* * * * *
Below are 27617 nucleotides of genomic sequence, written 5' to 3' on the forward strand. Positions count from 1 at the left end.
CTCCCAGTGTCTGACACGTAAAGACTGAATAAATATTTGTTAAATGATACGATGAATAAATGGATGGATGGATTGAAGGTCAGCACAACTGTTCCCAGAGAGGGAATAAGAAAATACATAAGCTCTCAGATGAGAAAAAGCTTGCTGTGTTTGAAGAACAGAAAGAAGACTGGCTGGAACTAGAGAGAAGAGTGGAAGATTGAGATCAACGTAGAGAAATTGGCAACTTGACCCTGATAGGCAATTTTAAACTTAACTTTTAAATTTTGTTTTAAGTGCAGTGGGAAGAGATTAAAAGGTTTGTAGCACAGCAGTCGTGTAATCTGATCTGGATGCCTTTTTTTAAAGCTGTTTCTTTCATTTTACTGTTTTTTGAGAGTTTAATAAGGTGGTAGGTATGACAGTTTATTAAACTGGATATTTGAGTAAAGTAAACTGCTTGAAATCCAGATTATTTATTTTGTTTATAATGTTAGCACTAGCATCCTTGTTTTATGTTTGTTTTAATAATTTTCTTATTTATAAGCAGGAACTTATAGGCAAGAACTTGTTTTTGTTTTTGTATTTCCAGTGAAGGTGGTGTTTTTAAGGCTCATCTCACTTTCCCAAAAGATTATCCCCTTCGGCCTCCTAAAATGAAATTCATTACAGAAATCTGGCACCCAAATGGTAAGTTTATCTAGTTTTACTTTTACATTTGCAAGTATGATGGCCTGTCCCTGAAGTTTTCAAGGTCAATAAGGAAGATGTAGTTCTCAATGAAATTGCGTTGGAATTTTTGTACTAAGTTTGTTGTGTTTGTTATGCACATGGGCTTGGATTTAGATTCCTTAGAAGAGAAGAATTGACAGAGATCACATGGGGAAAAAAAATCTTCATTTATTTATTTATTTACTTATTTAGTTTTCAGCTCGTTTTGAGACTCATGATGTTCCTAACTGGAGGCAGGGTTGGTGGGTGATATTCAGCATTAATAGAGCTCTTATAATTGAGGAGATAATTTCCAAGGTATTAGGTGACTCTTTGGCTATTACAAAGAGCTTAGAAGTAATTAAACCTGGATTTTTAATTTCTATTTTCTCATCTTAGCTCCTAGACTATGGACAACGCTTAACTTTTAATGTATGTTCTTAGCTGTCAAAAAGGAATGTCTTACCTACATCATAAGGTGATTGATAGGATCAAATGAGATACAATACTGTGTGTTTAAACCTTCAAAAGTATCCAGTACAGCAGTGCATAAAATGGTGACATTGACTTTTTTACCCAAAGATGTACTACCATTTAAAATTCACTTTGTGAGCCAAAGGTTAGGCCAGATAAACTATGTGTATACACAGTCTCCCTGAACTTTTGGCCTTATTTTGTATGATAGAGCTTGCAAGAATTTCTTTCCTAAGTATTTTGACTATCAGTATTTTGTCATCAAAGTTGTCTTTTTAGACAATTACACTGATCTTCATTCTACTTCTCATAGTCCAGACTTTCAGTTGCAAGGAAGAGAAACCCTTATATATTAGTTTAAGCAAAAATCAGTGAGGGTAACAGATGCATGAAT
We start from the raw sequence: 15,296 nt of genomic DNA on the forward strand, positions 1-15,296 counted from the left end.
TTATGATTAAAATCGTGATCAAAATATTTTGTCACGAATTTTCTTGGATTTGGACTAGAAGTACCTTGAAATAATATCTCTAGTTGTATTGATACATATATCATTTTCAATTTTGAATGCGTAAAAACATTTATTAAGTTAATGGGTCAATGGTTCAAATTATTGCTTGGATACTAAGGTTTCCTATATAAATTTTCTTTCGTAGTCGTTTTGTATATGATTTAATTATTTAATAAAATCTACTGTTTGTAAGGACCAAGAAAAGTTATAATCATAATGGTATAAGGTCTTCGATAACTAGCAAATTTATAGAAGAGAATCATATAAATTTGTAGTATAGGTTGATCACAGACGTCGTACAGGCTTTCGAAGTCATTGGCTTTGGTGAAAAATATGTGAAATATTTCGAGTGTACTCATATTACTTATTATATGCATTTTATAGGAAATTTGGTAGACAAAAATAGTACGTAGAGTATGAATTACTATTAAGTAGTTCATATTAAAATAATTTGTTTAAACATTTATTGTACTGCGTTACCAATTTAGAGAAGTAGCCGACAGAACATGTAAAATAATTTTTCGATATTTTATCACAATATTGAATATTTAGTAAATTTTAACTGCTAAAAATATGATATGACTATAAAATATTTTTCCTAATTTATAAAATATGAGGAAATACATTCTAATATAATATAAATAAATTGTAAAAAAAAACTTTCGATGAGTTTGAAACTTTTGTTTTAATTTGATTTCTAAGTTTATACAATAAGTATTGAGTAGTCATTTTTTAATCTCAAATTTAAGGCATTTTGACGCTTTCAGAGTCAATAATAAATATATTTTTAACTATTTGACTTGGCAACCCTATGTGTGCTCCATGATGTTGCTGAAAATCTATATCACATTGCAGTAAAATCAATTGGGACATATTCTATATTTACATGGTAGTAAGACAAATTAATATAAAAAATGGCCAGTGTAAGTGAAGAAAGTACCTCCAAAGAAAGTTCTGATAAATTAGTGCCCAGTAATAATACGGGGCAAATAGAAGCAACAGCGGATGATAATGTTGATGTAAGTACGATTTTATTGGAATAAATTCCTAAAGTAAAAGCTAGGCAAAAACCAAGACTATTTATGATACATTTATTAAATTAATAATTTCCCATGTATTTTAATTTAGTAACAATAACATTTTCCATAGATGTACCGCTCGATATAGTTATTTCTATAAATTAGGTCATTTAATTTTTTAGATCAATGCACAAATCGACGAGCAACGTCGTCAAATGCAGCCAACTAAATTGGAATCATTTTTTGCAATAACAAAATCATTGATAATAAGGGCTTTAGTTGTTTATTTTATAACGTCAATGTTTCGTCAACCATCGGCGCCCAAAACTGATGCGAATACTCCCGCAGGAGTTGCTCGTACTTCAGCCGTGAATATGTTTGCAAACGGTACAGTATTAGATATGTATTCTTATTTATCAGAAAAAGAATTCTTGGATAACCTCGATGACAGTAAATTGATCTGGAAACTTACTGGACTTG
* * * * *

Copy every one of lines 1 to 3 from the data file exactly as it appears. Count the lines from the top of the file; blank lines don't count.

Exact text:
Below are 27617 nucleotides of genomic sequence, written 5' to 3' on the forward strand. Positions count from 1 at the left end.
CTCCCAGTGTCTGACACGTAAAGACTGAATAAATATTTGTTAAATGATACGATGAATAAATGGATGGATGGATTGAAGGTCAGCACAACTGTTCCCAGAGAGGGAATAAGAAAATACATAAGCTCTCAGATGAGAAAAAGCTTGCTGTGTTTGAAGAACAGAAAGAAGACTGGCTGGAACTAGAGAGAAGAGTGGAAGATTGAGATCAACGTAGAGAAATTGGCAACTTGACCCTGATAGGCAATTTTAAACTTAACTTTTAAATTTTGTTTTAAGTGCAGTGGGAAGAGATTAAAAGGTTTGTAGCACAGCAGTCGTGTAATCTGATCTGGATGCCTTTTTTTAAAGCTGTTTCTTTCATTTTACTGTTTTTTGAGAGTTTAATAAGGTGGTAGGTATGACAGTTTATTAAACTGGATATTTGAGTAAAGTAAACTGCTTGAAATCCAGATTATTTATTTTGTTTATAATGTTAGCACTAGCATCCTTGTTTTATGTTTGTTTTAATAATTTTCTTATTTATAAGCAGGAACTTATAGGCAAGAACTTGTTTTTGTTTTTGTATTTCCAGTGAAGGTGGTGTTTTTAAGGCTCATCTCACTTTCCCAAAAGATTATCCCCTTCGGCCTCCTAAAATGAAATTCATTACAGAAATCTGGCACCCAAATGGTAAGTTTATCTAGTTTTACTTTTACATTTGCAAGTATGATGGCCTGTCCCTGAAGTTTTCAAGGTCAATAAGGAAGATGTAGTTCTCAATGAAATTGCGTTGGAATTTTTGTACTAAGTTTGTTGTGTTTGTTATGCACATGGGCTTGGATTTAGATTCCTTAGAAGAGAAGAATTGACAGAGATCACATGGGGAAAAAAAATCTTCATTTATTTATTTATTTACTTATTTAGTTTTCAGCTCGTTTTGAGACTCATGATGTTCCTAACTGGAGGCAGGGTTGGTGGGTGATATTCAGCATTAATAGAGCTCTTATAATTGAGGAGATAATTTCCAAGGTATTAGGTGACTCTTTGGCTATTACAAAGAGCTTAGAAGTAATTAAACCTGGATTTTTAATTTCTATTTTCTCATCTTAGCTCCTAGACTATGGACAACGCTTAACTTTTAATGTATGTTCTTAGCTGTCAAAAAGGAATGTCTTACCTACATCATAAGGTGATTGATAGGATCAAATGAGATACAATACTGTGTGTTTAAACCTTCAAAAGTATCCAGTACAGCAGTGCATAAAATGGTGACATTGACTTTTTTACCCAAAGATGTACTACCATTTAAAATTCACTTTGTGAGCCAAAGGTTAGGCCAGATAAACTATGTGTATACACAGTCTCCCTGAACTTTTGGCCTTATTTTGTATGATAGAGCTTGCAAGAATTTCTTTCCTAAGTATTTTGACTATCAGTATTTTGTCATCAAAGTTGTCTTTTTAGACAATTACACTGATCTTCATTCTACTTCTCATAGTCCAGACTTTCAGTTGCAAGGAAGAGAAACCCTTATATATTAGTTTAAGCAAAAATCAGTGAGGGTAACAGATGCATGAAT
We start from the raw sequence: 15,296 nt of genomic DNA on the forward strand, positions 1-15,296 counted from the left end.